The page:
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Condensed matter physics is the study of the multitude of ways that matter can organise itself. In each phase as conventionally understood, be it a magnet, metal, superconductor or something else, it is possible to characterise the phase by looking at the system locally in space.
Figure Caption: The top panel shows the orthogonal arrangement of “dimers” in SCBO. The dimers are formed of pairs of magnetic copper ions which are in a quantum mechanical superposition with zero total magnetic moment. It requires a finite energy to break-up this superposition and induce a net moment. These excitations are called “triplons”, in order to express that they behave as quantum mechanical particles. The coupling between spins of adjacent dimers is responsible for the peculiar motion of triplons as well as for the strong interactions between them. In a small magnetic field perpendicular to the dimer planes, the magnetic excitation acquire a topological character. This goes hand-in-hand with the appearance of excitations that circulate around the edges of the sample. The bottom panel shows the comparison between the excitations measured by inelastic neutron scattering using the LET spectrometer at ISIS and theoretical calculations based on a model of interacting triplons. Because of the high resolution and sensitivity of the LET spectrometer it was possible to measure the magnetic excitations of SCBO in unprecedented detail and to observe fingerprints of strong interactions.
Over the last ten years, there has been a revolution in our understanding of matter through the realisation that there are states of matter that cannot be distinguished with local observations alone. Instead one must, in some sense, know something about the system as a whole. The distinction between such phases is encoded in so-called topological numbers which are precise measures of the nature of these phases. To take an analogy, we might ask how you could tell that the Earth is roughly spherical rather than being punctured by holes like a pretzel. By standing at any point on the Earth you would not be able to tell. Instead you need a global observation. For example, you may notice that the shadow during a lunar eclipse does not have holes. In this case, the topology is reflected in the number of holes. In so-called topological insulators, the topological number is computed from the quantum mechanical wave function of the electrons.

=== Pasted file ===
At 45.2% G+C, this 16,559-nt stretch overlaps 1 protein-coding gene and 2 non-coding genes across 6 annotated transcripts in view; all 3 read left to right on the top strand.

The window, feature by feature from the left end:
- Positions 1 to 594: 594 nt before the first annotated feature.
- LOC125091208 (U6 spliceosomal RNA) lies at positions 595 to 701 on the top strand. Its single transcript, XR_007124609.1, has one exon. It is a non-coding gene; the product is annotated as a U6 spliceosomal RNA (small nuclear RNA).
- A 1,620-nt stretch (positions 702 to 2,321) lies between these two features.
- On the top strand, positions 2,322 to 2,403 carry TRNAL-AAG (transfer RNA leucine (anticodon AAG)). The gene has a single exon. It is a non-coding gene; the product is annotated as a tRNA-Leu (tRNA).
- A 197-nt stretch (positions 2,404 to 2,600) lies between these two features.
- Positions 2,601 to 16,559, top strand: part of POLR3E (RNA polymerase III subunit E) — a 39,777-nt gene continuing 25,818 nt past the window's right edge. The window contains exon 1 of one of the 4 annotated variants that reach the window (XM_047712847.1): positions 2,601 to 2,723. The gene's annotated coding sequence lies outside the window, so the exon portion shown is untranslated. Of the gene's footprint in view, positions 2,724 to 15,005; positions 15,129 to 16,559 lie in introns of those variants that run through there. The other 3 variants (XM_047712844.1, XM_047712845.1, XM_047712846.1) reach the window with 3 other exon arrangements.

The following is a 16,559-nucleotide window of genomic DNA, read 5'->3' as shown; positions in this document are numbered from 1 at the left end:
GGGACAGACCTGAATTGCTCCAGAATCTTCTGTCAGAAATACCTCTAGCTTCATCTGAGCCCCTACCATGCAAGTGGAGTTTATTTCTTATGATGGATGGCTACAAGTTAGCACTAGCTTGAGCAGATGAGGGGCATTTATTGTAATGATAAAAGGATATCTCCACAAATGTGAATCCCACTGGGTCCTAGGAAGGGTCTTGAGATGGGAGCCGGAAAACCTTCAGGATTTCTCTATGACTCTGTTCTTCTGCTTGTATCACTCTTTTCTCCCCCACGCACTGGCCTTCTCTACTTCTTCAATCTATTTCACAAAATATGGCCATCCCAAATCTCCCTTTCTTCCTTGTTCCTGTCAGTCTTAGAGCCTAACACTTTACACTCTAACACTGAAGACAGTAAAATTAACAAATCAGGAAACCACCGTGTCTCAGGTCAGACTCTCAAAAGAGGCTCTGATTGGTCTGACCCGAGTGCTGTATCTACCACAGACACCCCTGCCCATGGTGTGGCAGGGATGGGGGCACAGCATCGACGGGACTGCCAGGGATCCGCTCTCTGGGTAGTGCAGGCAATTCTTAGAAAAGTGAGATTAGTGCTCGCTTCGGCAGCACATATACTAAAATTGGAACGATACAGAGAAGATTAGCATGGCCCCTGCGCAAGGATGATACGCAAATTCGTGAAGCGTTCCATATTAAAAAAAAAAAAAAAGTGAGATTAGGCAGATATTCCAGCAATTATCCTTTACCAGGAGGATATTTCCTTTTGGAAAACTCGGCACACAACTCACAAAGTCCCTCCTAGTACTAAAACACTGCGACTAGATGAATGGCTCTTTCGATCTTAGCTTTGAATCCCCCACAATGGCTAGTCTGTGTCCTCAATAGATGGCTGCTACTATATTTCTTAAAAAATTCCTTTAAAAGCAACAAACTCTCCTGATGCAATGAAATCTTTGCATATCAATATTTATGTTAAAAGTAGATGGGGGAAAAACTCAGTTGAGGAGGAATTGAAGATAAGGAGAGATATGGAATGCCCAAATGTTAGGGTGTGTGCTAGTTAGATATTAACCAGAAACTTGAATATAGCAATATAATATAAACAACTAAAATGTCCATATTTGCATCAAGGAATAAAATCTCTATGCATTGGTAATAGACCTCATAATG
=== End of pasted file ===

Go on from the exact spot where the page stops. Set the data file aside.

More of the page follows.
Such topological phases have experimental signatures even though we cannot distinguish them locally from more conventional phases. This is because, when there is a boundary between a topological insulator and a trivial insulator, the boundary conducts electricity like a metal - the presence of this surface state being determined by the topology of the solid.
In this new Nature Physics paper from a team of theorists and experimentalists at the LCN, Oxford and the Rutherford-Appleton Laboratory, our understanding of condensed matter systems is advanced by showing that such topological states can arise in a completely new setting. The paper presents experimental evidence that in a particular quantum magnet SrCu2(BO3)2 (SCBO) topology plays an important role.
As depicted in the figure, the material has magnetic copper ions sitting on a lattice such that the magnetic interactions bind the magnetic moments together into pairs of total spin zero. One implication of the reported experiment is that, in contrast to usual topological insulators which have metallic surface states, SCBO instead has topological surface states which are entirely magnetic. In fact, unlike the usual topological insulators, the surface states exist in the excited states above the lowest energy spin zero ground state and they carry magnetic currents in a particular direction around the edge of the system.
In short, these findings are an important breakthrough because it paves the way to the exploration of a completely new set of topological insulating materials with novel properties. The form the basis of further potential research to understand the extent to which such systems occur in nature and how their unusual properties may be used in future technologies - perhaps using their unusual magnetic currents to store and transmit information.